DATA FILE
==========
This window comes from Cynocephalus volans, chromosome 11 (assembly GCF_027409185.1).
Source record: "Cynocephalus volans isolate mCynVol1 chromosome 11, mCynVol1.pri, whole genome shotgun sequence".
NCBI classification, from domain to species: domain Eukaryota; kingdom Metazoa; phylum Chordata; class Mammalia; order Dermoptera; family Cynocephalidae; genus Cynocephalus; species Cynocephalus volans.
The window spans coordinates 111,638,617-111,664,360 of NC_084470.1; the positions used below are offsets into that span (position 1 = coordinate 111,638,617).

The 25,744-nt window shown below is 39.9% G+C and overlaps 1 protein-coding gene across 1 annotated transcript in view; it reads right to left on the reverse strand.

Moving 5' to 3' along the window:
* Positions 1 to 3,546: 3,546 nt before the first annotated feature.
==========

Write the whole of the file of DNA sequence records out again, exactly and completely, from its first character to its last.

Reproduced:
This window comes from Cynocephalus volans, chromosome 11 (assembly GCF_027409185.1).
Source record: "Cynocephalus volans isolate mCynVol1 chromosome 11, mCynVol1.pri, whole genome shotgun sequence".
NCBI classification, from domain to species: domain Eukaryota; kingdom Metazoa; phylum Chordata; class Mammalia; order Dermoptera; family Cynocephalidae; genus Cynocephalus; species Cynocephalus volans.
The window spans coordinates 111,638,617-111,664,360 of NC_084470.1; the positions used below are offsets into that span (position 1 = coordinate 111,638,617).

The 25,744-nt window shown below is 39.9% G+C and overlaps 1 protein-coding gene across 1 annotated transcript in view; it reads right to left on the reverse strand.

Moving 5' to 3' along the window:
* Positions 1 to 3,546: 3,546 nt before the first annotated feature.